I have an idea. District administrators and board members should set a policy of going into the schools each month for a certain amount of time, where they must tutor the students. If they do this, they’ll see 4th graders who already hate mathematics, 6th-graders who add on their fingers, and high school students who aren’t sure of how to do long division. They’ll see smart but ill-prepared students who flunked out of their AP classes and who now worry their friends see them as stupid.

They’ll see kids with fierce dreams, daunting fears and multiple life challenges – kids whose future looms large and forbidding in their mind. They’ll see that by high school, the students’ gaps in critical academic skills and knowledge are enormous, monstrous, and seemingly insurmountable.

They’ll see principals who are absolutely certain beyond any shadow of a doubt that current teaching methods will work, despite the entire last decade of contrary evidence.

Unless they are willfully blind to it, administrators and board members will see their hand in this mess, and they’ll see the gargantuan gap between what they’re doing and what they could and should be doing.

It’s so easy for administrators to sit around and make policy, to approve this or that, pontificate about how great things are, go on television and moan about a pretend lack of money, and commiserate with each other about how parents, students, legislators and teachers are to blame for the low test scores. "Stay in school,” they tell students. “Work hard. Do your best. Take this seriously.” As if that fixes it. It’s harder to go into the classroom and find out how things really are. It’s harder to go to PTA meetings and listen to frustrated parents. It’s harder to watch as children valiantly attempt to follow ineffectual district curricula and policies.

It’s really hard to sit in the hallway with a 4th-grader and his math homework and try to convince him that he is NOT stupid, that math is NOT hard, that he WILL get it -- all the while knowing that he’s going back to a curriculum that will continue to confuse him. It’s really easy to show that child how to do it properly and to help him practice it. It’s really rewarding to see him get it. It’s really stupid that this tutoring process is so necessary right now. It’s criminal that administrative roadblocks keep it from happening.

Here’s my challenge to administrators and school board members. If you’re really there to do some good, then get out of your office, sit down with the students and start learning something. Your customers have something to teach you.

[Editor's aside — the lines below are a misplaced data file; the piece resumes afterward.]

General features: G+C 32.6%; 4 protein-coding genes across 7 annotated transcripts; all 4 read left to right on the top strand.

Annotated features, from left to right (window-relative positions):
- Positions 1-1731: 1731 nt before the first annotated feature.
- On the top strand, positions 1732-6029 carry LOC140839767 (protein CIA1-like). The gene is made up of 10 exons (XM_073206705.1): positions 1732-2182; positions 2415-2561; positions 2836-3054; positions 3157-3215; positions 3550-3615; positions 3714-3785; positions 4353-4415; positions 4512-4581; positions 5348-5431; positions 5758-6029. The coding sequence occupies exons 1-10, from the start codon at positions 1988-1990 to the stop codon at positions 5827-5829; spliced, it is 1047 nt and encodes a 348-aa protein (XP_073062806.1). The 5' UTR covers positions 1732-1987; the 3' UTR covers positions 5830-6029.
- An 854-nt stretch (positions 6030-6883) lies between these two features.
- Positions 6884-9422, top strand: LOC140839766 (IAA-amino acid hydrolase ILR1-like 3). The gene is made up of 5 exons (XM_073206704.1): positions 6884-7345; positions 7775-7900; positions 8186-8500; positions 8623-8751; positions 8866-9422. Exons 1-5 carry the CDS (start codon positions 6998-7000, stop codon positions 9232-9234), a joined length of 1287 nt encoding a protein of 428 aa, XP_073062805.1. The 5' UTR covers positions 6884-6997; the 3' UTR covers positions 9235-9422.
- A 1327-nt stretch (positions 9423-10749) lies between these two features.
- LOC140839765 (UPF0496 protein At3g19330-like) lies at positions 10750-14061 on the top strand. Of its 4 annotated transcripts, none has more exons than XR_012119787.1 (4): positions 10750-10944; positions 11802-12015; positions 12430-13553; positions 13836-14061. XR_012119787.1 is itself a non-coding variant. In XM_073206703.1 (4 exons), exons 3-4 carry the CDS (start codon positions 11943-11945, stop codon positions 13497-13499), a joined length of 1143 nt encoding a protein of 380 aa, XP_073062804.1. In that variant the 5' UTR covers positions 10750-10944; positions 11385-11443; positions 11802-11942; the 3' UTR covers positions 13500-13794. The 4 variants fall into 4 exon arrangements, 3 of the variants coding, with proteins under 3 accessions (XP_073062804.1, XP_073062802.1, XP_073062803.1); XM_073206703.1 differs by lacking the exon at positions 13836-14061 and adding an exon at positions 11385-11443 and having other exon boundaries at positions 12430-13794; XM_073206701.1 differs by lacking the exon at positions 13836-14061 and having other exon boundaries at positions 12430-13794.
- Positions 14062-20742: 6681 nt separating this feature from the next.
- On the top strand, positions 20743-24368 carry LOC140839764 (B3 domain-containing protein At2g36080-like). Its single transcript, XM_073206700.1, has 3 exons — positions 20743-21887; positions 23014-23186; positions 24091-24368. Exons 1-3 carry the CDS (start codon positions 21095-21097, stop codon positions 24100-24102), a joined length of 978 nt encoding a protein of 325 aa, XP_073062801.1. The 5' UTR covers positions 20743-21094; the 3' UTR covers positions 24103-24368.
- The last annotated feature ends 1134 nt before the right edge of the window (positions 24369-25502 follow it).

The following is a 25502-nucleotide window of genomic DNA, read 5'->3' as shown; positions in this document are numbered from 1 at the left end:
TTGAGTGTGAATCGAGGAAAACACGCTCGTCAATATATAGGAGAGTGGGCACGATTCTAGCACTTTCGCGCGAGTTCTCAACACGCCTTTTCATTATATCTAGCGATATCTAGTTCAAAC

Please note: The information in this post is copyrighted. The proper citation is:
Rogers, L. (September, 2009). "Administrators, board members need reality check." Retrieved (date) from the Betrayed Web site:

This article was published Sept. 16, 2009, on at


    Anonymous said...

    I remember "learning" about the Lattice Method during a math education class while I was getting my Master's at UW. I battled the prof about it's stupidity in relation to the much easier to understand, much more readily applicable, and much more mathematically 'deep' traditional algorithm - which, if students are taught basic multiplication tables and place value early on, is easy to master with practice (boy, they do seem to hate that word, as if anything worthwhile could be accomplished without it!)

    I really believe that higher ed is part of the problem.

    :) An Anonymous Middle School Math teacher in Snohomish County

    Anonymous said...

    The math issue is across the United States. In GA (yep, couldn't be happy with next to last) we have adopted the fuzzy math. I've taught my 2nd grader multiplication and simple division. In class he is learning estimation. He came home saying "we have about 4 people in our family". I thought National standards might solve these issues, but they are so vague.. I agree that if administrators and folks in the central office spent time actually teaching students then there is a chance they would have to acknowledge the fuzzy math doesn't work. I admire Ms. Rogers work to help the children. It is tireless as I have found out. Ms. Rogers keep up the work, some day this country may emerge from "The Math Dark Ages".

    Todd Hausman said...

    If I didn't know any better, I would swear you were writing about the Bellingham School District. What's really sad is that each of the 295 public school districts in Washington are governed in this same way. Why do we need so many different school boards and superintendents anyway? Can you imagine trying to operate a business with 295 autonomous departments, each with its own CEO and board of directors? For profit companies are not organized this way for a reason, it doesn't work. Our schools are like dinosaurs in a tar pit, they're stuck in a mess and dying a slow death. I know the voters in this state have rejected them before, but it's time for Washingtonians to rethink Charter Schools. The public education system is unable to save itself.